We The People: Of personal and fiscal responsibility

Congressmember Michael Grimm’s ex-girlfriend, Diana Durand, pleaded guilty to campaign finance fraud connected to his 2010 election campaign. She admitted to using straw donors to funnel extra contributions to Mr. Grimm’s election campaign. U.S. Attorney Loretta Lynch said, “We and our partners in the FBI are committed to protecting the integrity of the electoral process and will aggressively pursue anyone who attempts to circumvent federal campaign financing laws.”

Ms. Durand reimbursed people to donate, thereby skirting individual campaign contribution limitations. The straw donors made donations of money which came from other people. She funneled thousands of illicit dollars into two election campaigns in 2010. She faces a maximum prison sentence of two years. Her attorney told reporters that she refused to testify against Mr. Grimm and that she denied he had any complicity in the campaign finance scheme.

Mr. Grimm must prepare a defense in his own criminal case. A federal indictment alleges he skimmed more than $1 million in profits from a Manhattan restaurant he owned before running for Congress. It alleges he hired undocumented workers and filed false tax returns. He faces a maximum prison sentence of 20 years. The 20-count federal indictment for fraud and tax evasion doesn’t include charges of campaign finance fraud from his 2010 campaign.

There is a rumor that the congressmember wants a plea deal before facing trial in October. Reports claim Mr. Grimm would be willing to plead guilty to misdemeanor charges on the condition of no jail time. Mr. Grimm, a Republican, representing Staten Island and Brooklyn, is seeking reelection despite the indictment. Domenic Recchia, former chairperson of the City Council Finance Committee, is campaigning to unseat Grimm and is pledging to increase investment in Staten Island’s infrastructure if elected.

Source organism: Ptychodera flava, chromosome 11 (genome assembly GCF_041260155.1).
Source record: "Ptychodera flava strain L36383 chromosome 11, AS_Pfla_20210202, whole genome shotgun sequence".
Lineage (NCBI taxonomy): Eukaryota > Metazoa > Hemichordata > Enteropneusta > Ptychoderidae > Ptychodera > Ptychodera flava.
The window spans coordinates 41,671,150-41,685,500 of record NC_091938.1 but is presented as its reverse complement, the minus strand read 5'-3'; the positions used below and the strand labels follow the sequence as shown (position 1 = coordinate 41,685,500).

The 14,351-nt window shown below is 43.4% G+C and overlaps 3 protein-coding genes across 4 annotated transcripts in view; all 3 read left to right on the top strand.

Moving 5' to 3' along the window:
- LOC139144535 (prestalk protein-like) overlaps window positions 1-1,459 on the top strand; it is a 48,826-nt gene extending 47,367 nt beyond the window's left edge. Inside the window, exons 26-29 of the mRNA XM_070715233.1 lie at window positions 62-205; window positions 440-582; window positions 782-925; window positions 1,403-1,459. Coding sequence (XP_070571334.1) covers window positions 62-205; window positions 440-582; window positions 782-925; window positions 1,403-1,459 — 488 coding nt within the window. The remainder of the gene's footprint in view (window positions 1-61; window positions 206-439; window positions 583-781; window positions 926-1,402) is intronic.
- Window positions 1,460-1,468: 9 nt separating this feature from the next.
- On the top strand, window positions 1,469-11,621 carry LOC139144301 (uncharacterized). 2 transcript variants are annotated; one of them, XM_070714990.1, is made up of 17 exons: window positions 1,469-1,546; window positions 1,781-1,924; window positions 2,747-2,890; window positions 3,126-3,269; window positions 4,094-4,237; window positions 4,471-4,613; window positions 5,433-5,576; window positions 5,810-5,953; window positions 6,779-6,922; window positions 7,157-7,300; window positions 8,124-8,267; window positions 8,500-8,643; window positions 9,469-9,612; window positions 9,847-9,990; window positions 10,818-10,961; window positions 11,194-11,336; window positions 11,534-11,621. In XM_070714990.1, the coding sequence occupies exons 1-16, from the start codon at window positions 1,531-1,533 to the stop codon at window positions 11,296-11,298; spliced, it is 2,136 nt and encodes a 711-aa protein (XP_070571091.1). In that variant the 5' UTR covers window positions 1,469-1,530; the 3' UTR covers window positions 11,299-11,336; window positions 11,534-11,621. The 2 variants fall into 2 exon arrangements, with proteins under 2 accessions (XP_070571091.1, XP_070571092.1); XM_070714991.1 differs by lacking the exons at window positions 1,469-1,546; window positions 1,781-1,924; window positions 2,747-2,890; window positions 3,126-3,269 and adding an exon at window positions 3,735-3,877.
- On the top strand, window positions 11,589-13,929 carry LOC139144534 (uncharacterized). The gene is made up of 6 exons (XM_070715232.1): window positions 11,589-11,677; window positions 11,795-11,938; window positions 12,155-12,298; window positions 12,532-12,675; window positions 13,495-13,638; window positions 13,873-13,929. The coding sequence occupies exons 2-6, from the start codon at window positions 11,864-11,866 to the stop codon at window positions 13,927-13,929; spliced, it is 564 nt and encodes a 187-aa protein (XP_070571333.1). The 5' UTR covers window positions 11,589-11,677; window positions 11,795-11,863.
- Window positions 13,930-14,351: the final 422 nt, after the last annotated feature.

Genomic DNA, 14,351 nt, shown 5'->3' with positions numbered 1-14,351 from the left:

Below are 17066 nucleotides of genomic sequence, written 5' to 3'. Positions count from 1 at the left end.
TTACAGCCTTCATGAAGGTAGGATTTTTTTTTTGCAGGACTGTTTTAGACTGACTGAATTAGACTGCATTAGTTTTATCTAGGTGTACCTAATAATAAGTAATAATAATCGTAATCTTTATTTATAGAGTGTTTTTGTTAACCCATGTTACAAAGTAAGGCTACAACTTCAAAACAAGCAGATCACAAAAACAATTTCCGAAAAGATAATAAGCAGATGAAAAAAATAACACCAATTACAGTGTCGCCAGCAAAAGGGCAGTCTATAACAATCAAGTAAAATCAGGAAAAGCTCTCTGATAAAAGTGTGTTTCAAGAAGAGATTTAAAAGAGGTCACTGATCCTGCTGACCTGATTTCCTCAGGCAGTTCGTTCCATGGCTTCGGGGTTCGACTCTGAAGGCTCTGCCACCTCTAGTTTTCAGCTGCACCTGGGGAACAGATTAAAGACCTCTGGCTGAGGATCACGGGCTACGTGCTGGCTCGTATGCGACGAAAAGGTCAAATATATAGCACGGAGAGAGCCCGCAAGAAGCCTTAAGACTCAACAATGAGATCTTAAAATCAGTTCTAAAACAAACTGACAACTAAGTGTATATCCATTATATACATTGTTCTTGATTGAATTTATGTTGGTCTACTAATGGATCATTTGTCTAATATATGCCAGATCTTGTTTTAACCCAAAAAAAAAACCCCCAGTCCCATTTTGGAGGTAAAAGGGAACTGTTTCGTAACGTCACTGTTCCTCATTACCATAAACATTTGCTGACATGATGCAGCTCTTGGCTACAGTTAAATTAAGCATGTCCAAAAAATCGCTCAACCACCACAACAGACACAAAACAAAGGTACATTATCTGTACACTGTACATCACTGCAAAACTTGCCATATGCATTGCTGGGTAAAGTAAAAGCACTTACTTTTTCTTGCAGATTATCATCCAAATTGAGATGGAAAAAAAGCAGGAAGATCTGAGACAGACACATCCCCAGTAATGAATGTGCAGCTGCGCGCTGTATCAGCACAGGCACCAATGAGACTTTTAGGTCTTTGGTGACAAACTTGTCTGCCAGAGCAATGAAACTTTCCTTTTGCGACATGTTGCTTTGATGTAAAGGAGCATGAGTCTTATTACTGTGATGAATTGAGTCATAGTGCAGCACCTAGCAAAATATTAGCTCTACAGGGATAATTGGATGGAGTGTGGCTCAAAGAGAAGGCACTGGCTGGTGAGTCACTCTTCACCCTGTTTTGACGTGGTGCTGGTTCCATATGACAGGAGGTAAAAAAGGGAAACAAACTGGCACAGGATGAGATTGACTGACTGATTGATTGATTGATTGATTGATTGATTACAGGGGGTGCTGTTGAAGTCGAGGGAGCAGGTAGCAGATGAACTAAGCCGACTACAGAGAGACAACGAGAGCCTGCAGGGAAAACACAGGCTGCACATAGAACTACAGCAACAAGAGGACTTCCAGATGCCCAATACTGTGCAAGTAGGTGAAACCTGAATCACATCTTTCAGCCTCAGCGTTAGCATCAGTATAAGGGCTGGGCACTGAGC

Mayor de Blasio settled some more contracts. An agreement with nurses and healthcare workers incorporates terms of the UFT contract that provided teachers with an 18 percent wage increase over nine years.

The NYS Nurses Association and 1199 SEIU/United Healthcare Workers agreed to contracts with delayed retroactive pay increases. The delay gives the city time to pay and saves money because the increases are not compounded.

City Hall is walking a fine line between fairness and fiscal responsibility. Mayor de Blasio said, “I understand that there has to be a certain level of fiscal responsibility, and this contract offer(s) that kind of fiscal framework.” Congratulations, Mr. Mayor. You are restoring responsible and respectful relationships between the city and its workers. Finish the remaining labor negotiations so you can concentrate on other issues.

The CSA, a union representing 6,000 school principals and administrators, has no contract although it must work under the UFT contract.

President Ernest Logan urged the city to resolve “a major stumbling block” in its contract negotiations: 1,900 of his newest members, promoted teachers, will be ineligible for retroactive pay, to which they would have been entitled, as teachers, under the UFT contract, and will be ineligible for retroactive pay under a CSA contract since they were teachers at the time. Meetings with Bob Linn, New York City director of labor relations, on the issue, failed to resolve it and no new sessions are planned. It is rumored that the CSA, with fewer members than the UFT, will get less attention in its contract negotiations.

A senior teacher now earns $119,565 while a new assistant principal earns $98,000 and a new principal earns $113,000. CSA members have expressed frustration with the negotiation impasse since they are responsible for supervising teachers and must perform new administrative duties due to the UFT contract but without compensation. Logan said his members are “being asked to do some things to make this system work and they feel that people are not working with them.”

Public servants are part of the public and the respect and professionalism demanded of them must be reciprocated from City Hall. There are limits on what a municipal worker should expect to be paid but the longer an agreement is delayed, the more compensation a worker will reasonably demand.

The city is in a position to be fair and remain fiscally responsible. Most municipal unions have been reasonable and willing to compromise. Mayor de Blasio must finish the task so he can focus on the people’s education, economic and safety concerns.

Leave a Reply

You must be logged in to post a comment.